"I’m a scientist, not a fortune teller… Quatermass sent it up and he brought it back"
In 1953 British television audiences watched transfixed with terror as Nigel Kneale’s series The Quatermass Experiment played in six gripping episodes. Hammer Films (then known as Exclusive Films) purchased the rights for a big screen version, which was to be very different for several reasons. Firstly the budget, while still relatively small, allowed for some special effects shots, including the remarkable crashed rocket at the film’s opening. Then there was the casting of Brian Donlevy in the title role – a move designed to increase the film’s chances abroad. And third was the title itself – although also released as The Quatermass Experiment, the later word was changed to Xperiment to capitalise on the film’s graphic nature and its "X" rating from the BBFC. It was a shrewd move – a knicker-wettingly scary concept was given the extra edge denied its small screen counterpart. Who wouldn’t flock to see that?
The first film opens as a young couple’s roll in the hay is cut short by the crash landing of Britain’s first manned spaceflight. First on the scene is Professor Quatermass, the brains behind the mission, who remains adamant that, despite the fact that his craft has churned up the British countryside and that two of his three astronauts are conspicuously absent from the ship, the mission was a success: "Dead or alive they’d still be heroes." However, the surviving occupant is fast becoming a vegetable (literally!) as a result of his exposure to cosmic rays, and is developing a taste for draining humans of life, leaving behind hideous gnarled husks. As the last vestiges of humanity ooze from his metamorphosing form, London (if not the world) faces the real prospect of an alien apocalypse.
The Quatermass Xperiment has stood the test of time well, and is still a creepy and effective film. This is partly down to the script (based upon Nigel Kneale’s series but not written by him), Richard Wordsworth’s eerie performance as the doomed spaceman Victor Carroon, and some remarkable make-up work creating drained bodies and translucent skin effects. There are a number of nice touches, such as the homage to James Whale’s Frankenstein, but there are a couple of problems too. The story jumps to its conclusion rather than builds to it – probably as a necessity of the budget. Then there is Quatermass himself. Donlevy’s performance is that of a bullish sociopath completely unrepentant about the string of deaths he has caused and the fact that he has very nearly destroyed the world. The pioneering spirit may well fire up inside him, but he seems oblivious to the consequences of his actions.
Quatermass II similarly started life as a BBC television series and, following the success of its predecessor, Hammer bought the rights, and this time asked Nigel Kneale, the series’ creator, to write the screenplay. As promised at the close of the first film, Quatermass is determined to keep the British space programme up and running, but faces funding difficulties. This is actually the least of his problems, since it’s not what he is intending to send into space that is the concern, but what is coming in from the cosmos – a shower of meteoric rocks which cause skin irritations. Local villagers are keeping quiet – they live too close to a top secret plant guarded by the military. But surely there are more sinister reasons for its presence than a synthetic food plant? Naturally, it turns out an alien intelligence is seeking world domination and only Professor Quatermass can stop them…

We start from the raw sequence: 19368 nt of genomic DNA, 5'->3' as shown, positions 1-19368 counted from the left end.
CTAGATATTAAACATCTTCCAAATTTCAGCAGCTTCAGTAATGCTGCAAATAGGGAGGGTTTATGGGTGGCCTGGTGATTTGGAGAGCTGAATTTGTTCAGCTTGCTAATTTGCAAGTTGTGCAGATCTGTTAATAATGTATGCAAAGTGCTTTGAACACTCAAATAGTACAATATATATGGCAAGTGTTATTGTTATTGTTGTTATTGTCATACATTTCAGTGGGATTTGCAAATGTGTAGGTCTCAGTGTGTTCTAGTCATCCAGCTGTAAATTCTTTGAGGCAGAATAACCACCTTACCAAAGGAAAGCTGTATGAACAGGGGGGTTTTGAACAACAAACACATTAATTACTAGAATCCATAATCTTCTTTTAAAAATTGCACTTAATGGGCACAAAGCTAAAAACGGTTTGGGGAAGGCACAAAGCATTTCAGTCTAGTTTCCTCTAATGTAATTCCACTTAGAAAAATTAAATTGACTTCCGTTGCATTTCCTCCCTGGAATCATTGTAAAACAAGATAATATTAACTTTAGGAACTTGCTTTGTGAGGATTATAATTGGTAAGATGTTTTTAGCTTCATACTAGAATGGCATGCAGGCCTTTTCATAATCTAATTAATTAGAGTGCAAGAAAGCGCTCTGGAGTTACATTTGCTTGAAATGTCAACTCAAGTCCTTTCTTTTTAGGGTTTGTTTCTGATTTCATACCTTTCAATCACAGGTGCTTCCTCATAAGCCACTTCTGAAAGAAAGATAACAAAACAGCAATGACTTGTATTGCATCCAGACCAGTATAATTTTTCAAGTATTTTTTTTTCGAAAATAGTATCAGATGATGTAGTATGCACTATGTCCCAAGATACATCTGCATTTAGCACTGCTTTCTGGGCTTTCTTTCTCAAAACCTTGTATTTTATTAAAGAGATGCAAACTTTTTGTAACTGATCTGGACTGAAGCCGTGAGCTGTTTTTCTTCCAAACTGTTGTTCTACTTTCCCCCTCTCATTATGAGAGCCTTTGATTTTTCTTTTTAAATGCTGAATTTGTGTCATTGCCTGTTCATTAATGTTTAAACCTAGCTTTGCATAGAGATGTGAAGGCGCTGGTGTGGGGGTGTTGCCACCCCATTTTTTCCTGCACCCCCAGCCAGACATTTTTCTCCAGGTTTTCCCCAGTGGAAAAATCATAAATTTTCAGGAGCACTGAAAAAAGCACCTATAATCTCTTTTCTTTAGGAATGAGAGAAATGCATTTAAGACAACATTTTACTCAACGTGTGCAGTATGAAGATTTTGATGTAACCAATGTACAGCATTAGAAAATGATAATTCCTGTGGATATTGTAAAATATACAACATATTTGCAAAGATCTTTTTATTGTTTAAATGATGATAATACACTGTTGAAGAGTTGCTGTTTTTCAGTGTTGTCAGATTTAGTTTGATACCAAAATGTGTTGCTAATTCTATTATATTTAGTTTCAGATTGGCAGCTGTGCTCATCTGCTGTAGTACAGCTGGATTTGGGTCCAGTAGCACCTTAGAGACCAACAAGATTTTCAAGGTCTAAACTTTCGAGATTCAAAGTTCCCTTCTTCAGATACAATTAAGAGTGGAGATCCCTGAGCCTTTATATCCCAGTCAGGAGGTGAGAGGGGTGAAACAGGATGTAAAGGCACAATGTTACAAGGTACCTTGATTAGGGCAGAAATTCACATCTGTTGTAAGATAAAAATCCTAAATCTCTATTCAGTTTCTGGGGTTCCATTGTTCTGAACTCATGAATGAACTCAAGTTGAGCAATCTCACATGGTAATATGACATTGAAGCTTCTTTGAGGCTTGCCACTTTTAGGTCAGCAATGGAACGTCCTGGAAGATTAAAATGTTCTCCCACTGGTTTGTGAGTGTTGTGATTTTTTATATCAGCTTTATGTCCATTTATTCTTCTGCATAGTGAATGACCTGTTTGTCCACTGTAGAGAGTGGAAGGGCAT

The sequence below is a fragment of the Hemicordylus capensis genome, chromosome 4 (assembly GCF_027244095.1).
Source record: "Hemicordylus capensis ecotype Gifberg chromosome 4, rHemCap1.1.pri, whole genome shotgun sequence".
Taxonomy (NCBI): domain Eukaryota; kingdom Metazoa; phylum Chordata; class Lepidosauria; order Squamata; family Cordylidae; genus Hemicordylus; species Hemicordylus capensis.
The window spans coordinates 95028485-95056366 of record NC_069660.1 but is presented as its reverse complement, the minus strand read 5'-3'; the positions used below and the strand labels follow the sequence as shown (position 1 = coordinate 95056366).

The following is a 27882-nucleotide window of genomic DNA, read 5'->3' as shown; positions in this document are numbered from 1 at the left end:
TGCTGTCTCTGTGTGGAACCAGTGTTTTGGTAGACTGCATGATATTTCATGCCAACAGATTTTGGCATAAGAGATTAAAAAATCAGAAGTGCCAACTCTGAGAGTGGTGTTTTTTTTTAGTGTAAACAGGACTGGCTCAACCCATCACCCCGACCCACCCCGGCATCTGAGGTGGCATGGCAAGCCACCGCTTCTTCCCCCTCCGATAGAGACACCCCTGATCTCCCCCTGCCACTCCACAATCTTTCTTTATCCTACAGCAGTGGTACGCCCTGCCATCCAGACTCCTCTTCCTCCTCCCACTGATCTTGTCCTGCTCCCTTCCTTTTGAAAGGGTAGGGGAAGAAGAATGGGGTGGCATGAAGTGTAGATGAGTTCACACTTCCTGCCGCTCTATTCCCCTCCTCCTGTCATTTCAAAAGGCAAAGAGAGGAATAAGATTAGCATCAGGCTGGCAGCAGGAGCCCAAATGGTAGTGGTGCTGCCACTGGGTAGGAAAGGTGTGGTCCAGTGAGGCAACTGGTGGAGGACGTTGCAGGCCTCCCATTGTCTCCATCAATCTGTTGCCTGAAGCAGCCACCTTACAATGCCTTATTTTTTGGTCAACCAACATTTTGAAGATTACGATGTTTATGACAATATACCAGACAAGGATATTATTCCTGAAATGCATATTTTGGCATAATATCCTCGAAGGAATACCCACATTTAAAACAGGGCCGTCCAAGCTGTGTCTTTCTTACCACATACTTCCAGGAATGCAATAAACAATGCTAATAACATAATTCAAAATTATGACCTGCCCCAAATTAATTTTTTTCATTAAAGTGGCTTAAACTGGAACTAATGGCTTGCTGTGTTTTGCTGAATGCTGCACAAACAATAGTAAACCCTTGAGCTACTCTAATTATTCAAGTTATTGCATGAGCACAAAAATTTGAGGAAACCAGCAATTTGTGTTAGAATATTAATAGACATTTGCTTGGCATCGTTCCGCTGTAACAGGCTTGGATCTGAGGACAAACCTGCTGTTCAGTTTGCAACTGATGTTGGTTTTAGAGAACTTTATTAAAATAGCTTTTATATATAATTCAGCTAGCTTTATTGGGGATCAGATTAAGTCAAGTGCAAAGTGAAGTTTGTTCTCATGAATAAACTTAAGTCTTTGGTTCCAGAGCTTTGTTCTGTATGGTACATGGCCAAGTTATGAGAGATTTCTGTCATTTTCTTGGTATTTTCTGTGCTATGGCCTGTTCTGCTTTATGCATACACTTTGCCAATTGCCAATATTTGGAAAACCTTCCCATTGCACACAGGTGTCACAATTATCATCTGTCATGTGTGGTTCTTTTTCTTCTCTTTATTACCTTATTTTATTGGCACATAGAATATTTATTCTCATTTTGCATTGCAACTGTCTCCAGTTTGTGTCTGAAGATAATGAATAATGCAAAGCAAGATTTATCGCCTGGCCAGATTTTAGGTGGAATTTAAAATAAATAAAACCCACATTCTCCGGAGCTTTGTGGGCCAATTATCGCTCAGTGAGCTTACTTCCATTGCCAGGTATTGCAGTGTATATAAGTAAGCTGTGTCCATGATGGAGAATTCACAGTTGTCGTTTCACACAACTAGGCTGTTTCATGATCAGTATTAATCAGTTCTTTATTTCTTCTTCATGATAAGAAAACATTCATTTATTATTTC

Quatermass II is a far more expansive (and expensive) project than its predecessor, and Donlevy’s bombastic style is less conspicuous this time around. Events move swiftly with each revelation topping the last. The climax again involves a battle, this time with three pulsating toxic monsters lumbering around the plant in a manner all too familiar to lovers of Toho’s ‘kaiju’ films (they bear striking similarity to the monster in Gojira tai Hedorah (1971) [aka Godzilla vs the Smog Monster]). But the most revolting sequence occurs early on when Broadhead stumbles from the food plant leaving a trail of blood and burning flesh as he gasps his last – "The food…it burns". It’s a truly unsettling scene, and probably harder to watch because of the black and white photography.
The Quatermass films heralded the golden age of Hammer. Without them the gore-drenched fantasies that typified the company in later years would never have been made, despite the films’ monochrome photography, low-key lighting, and their bias towards contemporary science fiction rather than period horror. Top marks too for the excellent DVD releases, which provide fans with a long overdue chance to own the films. Both have commentary tracks and short interviews (in which Val Guest admits that he "wasn’t a science fiction fan" and "didn’t see it as a horror film at all") and informative illustrated booklets including stills and poster designs. All we need now is a release for the final film in the series, Quatermass and the Pit (1967), to complete the collection.